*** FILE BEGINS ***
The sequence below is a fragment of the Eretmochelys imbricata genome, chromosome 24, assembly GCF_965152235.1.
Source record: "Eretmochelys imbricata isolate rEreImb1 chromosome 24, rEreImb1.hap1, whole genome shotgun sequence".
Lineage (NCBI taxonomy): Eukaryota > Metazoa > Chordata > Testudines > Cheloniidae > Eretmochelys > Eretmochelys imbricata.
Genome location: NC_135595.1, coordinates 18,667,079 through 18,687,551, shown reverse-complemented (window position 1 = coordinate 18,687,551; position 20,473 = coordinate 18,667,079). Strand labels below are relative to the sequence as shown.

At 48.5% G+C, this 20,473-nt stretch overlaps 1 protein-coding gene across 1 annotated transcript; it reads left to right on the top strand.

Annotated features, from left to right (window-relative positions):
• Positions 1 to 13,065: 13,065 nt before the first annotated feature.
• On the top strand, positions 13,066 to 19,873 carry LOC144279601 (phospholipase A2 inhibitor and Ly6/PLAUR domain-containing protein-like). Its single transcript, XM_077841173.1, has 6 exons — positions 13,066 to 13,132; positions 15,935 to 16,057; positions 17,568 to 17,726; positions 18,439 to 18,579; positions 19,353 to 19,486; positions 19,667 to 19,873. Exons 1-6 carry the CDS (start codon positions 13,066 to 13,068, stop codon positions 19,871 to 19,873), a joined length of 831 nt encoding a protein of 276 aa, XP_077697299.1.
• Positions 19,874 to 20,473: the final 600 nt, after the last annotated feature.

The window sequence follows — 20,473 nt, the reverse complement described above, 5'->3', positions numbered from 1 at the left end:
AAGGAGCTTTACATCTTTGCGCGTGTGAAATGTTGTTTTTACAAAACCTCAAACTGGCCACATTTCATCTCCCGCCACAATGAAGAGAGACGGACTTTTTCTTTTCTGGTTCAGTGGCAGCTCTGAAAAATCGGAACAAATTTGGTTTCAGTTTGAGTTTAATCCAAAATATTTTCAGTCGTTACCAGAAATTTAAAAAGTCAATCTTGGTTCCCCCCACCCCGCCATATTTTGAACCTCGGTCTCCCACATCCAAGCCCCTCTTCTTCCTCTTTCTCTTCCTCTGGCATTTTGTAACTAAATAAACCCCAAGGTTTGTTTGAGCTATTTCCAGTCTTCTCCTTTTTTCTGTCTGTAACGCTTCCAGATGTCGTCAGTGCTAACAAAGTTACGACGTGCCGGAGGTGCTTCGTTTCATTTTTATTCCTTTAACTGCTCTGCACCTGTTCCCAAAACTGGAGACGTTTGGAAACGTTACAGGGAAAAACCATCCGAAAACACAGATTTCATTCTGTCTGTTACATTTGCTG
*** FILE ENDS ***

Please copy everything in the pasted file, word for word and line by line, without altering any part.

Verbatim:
The sequence below is a fragment of the Eretmochelys imbricata genome, chromosome 24, assembly GCF_965152235.1.
Source record: "Eretmochelys imbricata isolate rEreImb1 chromosome 24, rEreImb1.hap1, whole genome shotgun sequence".
Lineage (NCBI taxonomy): Eukaryota > Metazoa > Chordata > Testudines > Cheloniidae > Eretmochelys > Eretmochelys imbricata.
Genome location: NC_135595.1, coordinates 18,667,079 through 18,687,551, shown reverse-complemented (window position 1 = coordinate 18,687,551; position 20,473 = coordinate 18,667,079). Strand labels below are relative to the sequence as shown.

At 48.5% G+C, this 20,473-nt stretch overlaps 1 protein-coding gene across 1 annotated transcript; it reads left to right on the top strand.

Annotated features, from left to right (window-relative positions):
• Positions 1 to 13,065: 13,065 nt before the first annotated feature.
• On the top strand, positions 13,066 to 19,873 carry LOC144279601 (phospholipase A2 inhibitor and Ly6/PLAUR domain-containing protein-like). Its single transcript, XM_077841173.1, has 6 exons — positions 13,066 to 13,132; positions 15,935 to 16,057; positions 17,568 to 17,726; positions 18,439 to 18,579; positions 19,353 to 19,486; positions 19,667 to 19,873. Exons 1-6 carry the CDS (start codon positions 13,066 to 13,068, stop codon positions 19,871 to 19,873), a joined length of 831 nt encoding a protein of 276 aa, XP_077697299.1.
• Positions 19,874 to 20,473: the final 600 nt, after the last annotated feature.

The window sequence follows — 20,473 nt, the reverse complement described above, 5'->3', positions numbered from 1 at the left end:
AAGGAGCTTTACATCTTTGCGCGTGTGAAATGTTGTTTTTACAAAACCTCAAACTGGCCACATTTCATCTCCCGCCACAATGAAGAGAGACGGACTTTTTCTTTTCTGGTTCAGTGGCAGCTCTGAAAAATCGGAACAAATTTGGTTTCAGTTTGAGTTTAATCCAAAATATTTTCAGTCGTTACCAGAAATTTAAAAAGTCAATCTTGGTTCCCCCCACCCCGCCATATTTTGAACCTCGGTCTCCCACATCCAAGCCCCTCTTCTTCCTCTTTCTCTTCCTCTGGCATTTTGTAACTAAATAAACCCCAAGGTTTGTTTGAGCTATTTCCAGTCTTCTCCTTTTTTCTGTCTGTAACGCTTCCAGATGTCGTCAGTGCTAACAAAGTTACGACGTGCCGGAGGTGCTTCGTTTCATTTTTATTCCTTTAACTGCTCTGCACCTGTTCCCAAAACTGGAGACGTTTGGAAACGTTACAGGGAAAAACCATCCGAAAACACAGATTTCATTCTGTCTGTTACATTTGCTG